One evening, they were returning to the castle from a barbecue at a renovated shepherd’s hut on the estate — just the four of them, the Queen driving with Johnston in one land rover, and Philip driving with Sharon in the other ahead of them on narrow, highland roads.
“We were coming home at about 10 p.m., as black as could be, he and Sharon were ahead, kind of weaving, and we could hear these gales of laughter coming out. They were cracking jokes at one another,” Johnston said.
“I had a vision of him going over the edge and down half a mile into the valley, and my first thought is: Do the Queen and I rustle down to rescue them?”
Chrétien said “it must be terrible” for the Queen to now find herself alone after a marriage that lasted for more than 70 years. He noted it’s been almost seven months to the day since he lost his wife, Aline.
“It’s a big change in life but she’s an extremely courageous person and she will face the situation with the strength that she has been able to show to the world for the almost 70 years she’s been queen,” Chrétien said.
After warning, McConnell softens posture on corporations’ taking political stances
Senate Minority Leader Mitch McConnell, R-Ky., softened his stance on corporations’ getting involved in politics Wednesday, a day after he warned companies not to weigh in on hot button issues.
“I didn’t say that very artfully yesterday. They’re certainly entitled to be involved in politics. They are,” McConnell told reporters. “My principal complaint is they didn’t read the darn bill.
“They got intimidated into adopting an interpretation … given by the Georgia Democrats in order to help get their way,” he said.
McConnell was referring to a controversial voting law recently passed in Georgia, which came about in the aftermath of former President Donald Trump’s campaign of falsehoods about the election result in the state last fall.
The law led the CEOs of Delta and Coca-Cola — which are based in Atlanta — to condemn the measure. And last week, Major League Baseball pulled this year’s All-Star Game out of Atlanta in protest. The game will, instead, be played in Colorado.
In recent weeks, McConnell has excoriated corporate America for boycotting states over various GOP-led bills. He said Tuesday that it is “stupid” for corporations to take positions on divisive political issues but noted that his criticism did not extend to their donations.
“So my warning, if you will, to corporate America is to stay out of politics,” McConnell said in Louisville, Kentucky. “It’s not what you’re designed for. And don’t be intimidated by the left into taking up causes that put you right in the middle of one of America’s greatest political debates.”
Major League Baseball’s decision drew the most outrage from Republicans, as Trump called for a boycott of baseball and other companies that spoke out against the Georgia law. McConnell said Tuesday that the latest moves are “irritating one hell of a lot of Republican fans.”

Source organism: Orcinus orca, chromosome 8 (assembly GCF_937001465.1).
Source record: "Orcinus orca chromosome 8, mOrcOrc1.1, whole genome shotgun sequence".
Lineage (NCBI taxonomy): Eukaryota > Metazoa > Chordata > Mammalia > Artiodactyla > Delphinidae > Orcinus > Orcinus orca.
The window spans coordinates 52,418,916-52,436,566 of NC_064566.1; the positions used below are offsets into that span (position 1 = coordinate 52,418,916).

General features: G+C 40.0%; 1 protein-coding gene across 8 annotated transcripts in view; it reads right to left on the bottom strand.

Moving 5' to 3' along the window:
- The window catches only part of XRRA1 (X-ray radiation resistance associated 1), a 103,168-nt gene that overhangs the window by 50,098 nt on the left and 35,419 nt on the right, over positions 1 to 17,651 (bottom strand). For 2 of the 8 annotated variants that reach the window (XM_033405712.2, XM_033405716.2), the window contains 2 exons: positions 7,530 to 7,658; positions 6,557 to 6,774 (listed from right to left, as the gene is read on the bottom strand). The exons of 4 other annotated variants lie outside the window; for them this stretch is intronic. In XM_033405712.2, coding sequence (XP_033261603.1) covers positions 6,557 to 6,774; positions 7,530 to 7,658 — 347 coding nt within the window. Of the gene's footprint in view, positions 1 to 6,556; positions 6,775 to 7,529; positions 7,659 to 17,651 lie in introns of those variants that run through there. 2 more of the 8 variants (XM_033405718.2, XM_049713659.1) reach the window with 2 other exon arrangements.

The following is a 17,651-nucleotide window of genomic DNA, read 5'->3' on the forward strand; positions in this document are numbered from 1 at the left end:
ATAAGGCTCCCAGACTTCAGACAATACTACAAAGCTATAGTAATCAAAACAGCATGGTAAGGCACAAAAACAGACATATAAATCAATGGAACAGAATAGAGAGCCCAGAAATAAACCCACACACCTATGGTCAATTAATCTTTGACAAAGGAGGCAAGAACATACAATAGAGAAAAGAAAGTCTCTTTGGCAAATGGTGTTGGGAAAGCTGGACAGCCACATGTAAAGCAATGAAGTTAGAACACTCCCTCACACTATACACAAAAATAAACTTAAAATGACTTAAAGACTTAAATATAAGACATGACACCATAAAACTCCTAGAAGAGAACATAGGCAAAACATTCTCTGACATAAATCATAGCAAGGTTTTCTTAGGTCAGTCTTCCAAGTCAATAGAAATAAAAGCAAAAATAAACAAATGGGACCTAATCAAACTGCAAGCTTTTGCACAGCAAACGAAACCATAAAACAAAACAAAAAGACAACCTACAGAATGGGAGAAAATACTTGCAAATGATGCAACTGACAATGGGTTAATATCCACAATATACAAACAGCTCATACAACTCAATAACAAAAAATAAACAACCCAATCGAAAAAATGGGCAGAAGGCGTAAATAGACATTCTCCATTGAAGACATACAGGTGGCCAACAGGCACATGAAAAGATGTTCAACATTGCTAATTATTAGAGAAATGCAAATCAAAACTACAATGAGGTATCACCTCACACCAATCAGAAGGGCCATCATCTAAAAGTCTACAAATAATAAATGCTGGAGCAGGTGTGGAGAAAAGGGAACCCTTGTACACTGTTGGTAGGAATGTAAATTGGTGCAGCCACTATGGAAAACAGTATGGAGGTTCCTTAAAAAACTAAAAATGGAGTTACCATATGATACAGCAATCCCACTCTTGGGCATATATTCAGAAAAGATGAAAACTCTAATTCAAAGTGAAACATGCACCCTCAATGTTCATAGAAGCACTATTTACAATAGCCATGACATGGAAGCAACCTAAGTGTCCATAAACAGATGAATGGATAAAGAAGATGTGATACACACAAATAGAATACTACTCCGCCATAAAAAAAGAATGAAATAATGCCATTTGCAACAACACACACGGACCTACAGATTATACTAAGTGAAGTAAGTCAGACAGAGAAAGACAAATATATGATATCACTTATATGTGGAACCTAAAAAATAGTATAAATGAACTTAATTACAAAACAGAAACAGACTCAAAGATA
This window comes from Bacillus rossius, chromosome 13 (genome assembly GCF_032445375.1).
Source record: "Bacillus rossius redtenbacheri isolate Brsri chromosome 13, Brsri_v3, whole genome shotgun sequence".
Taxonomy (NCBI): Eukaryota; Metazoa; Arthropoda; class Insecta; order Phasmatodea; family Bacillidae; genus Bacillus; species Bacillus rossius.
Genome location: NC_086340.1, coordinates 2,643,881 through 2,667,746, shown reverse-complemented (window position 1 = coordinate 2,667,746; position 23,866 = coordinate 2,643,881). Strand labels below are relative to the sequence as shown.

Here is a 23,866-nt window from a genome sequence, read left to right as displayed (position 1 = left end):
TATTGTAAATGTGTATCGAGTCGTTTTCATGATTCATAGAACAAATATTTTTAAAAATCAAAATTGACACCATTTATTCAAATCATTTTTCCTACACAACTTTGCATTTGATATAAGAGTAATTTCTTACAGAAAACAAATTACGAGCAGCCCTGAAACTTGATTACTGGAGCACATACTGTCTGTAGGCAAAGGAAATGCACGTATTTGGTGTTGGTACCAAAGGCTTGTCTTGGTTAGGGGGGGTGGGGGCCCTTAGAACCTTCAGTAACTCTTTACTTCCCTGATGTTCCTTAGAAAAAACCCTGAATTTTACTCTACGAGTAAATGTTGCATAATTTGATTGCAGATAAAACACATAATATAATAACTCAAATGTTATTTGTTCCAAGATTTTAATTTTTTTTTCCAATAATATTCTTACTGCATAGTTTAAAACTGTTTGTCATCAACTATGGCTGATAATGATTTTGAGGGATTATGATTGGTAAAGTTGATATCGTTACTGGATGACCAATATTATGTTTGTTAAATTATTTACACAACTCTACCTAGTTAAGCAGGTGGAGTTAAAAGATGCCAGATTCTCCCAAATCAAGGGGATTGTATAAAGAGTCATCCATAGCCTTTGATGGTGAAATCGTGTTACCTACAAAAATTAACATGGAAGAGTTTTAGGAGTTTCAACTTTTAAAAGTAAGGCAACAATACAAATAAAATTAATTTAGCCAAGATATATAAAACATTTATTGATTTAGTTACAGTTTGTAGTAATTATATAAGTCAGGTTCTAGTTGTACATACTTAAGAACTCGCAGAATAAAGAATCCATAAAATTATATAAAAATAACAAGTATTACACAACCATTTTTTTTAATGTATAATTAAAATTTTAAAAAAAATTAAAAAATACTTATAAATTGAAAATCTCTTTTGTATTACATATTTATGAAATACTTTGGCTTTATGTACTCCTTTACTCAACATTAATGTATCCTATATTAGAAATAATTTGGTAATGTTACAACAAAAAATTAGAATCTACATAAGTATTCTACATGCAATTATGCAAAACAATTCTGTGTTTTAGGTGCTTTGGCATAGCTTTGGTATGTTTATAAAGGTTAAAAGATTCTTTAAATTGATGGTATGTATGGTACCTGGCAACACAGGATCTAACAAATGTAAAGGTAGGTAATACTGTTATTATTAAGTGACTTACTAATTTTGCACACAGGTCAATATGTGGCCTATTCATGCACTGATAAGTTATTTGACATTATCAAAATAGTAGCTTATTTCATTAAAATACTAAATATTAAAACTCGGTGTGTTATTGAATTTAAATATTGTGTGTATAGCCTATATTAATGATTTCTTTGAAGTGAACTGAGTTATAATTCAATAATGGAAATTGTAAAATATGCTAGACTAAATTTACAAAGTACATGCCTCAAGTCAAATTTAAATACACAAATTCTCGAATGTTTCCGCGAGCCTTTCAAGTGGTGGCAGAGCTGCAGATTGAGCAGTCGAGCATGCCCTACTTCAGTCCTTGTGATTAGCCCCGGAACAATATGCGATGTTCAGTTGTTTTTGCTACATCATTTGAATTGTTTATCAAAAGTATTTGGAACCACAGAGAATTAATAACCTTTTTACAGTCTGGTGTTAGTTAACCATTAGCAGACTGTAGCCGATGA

McConnell, long a champion of big money in politics, however, noted Tuesday that corporations “have a right to participate in a political process” but said they should do so without alienating “an awful lot of people.”
“I’m not talking about political contributions,” he said. “I’m talking about taking a position on a highly incendiary issue like this and punishing a community or a state because you don’t like a particular law that passed. I just think it’s stupid.”
Source:- NBC News
Facebook Removes 1,000 Fake Accounts Seeking to Sway Global Politics
(Bloomberg) — Facebook Inc. said it removed 14 networks representing more than 1,000 accounts seeking to sway politics around the world, including in Iran and El Salvador, while misleading the public about their identity.
Most of the removed networks were in the early stages of building their audiences, the Menlo Park, California-based company said Tuesday. Facebook’s announcement on Tuesday, part of its monthly reporting on efforts to rid its platforms of fake accounts, represents one of the larger crack downs by the company in recent months.
“We have been growing this program for several years,” said David Agranovich, Facebook’s global threat disruption lead. “I would expect to see this drum beat of take downs to continue.”
In one example, the company removed a network of more than 300 accounts, pages and groups on Facebook and the photo-sharing app Instagram that appear to be run by a years-old troll farm located in Albania and operated by the Mujahedeen-e-Khalq opposition group. The group appeared to target Iran, but also other audiences with content about Iran, according to a report released by Facebook.
The group was most active in 2017, but increased its activity again in the latter half of 2020. It was one of a handful of the influence campaigns that likely used machine learning technologies capable of creating realistic profile photos to the naked eye, Facebook said in the report.
The company also removed 118 accounts, eight pages and 10 Instagram accounts based in Spain and El Salvador for violating the company’s foreign interference policy. The group amplified criticism of Henry Flores, a mayoral candidate in Santa Tecla, El Savador and supportive commentary of his rivals, the company said.
The social media giant also took down a network of 29 Facebook accounts, two pages, one group and 10 Instagram accounts based in Iran that was targeting Israel. The people behind the network posed as locals and posted criticism about Isreali prime minister Benjamin Netanyahu, according to Facebook. The company also took down networks based in Argentina, Mexico, Egypt and other nations.
Nathaniel Gleicher, Facebook’s head of security policy, said the company has improved its ability to identify inauthentic accounts, but said bad actors continue to change their strategies to avoid Facebook’s detection.
©2021 Bloomberg L.P.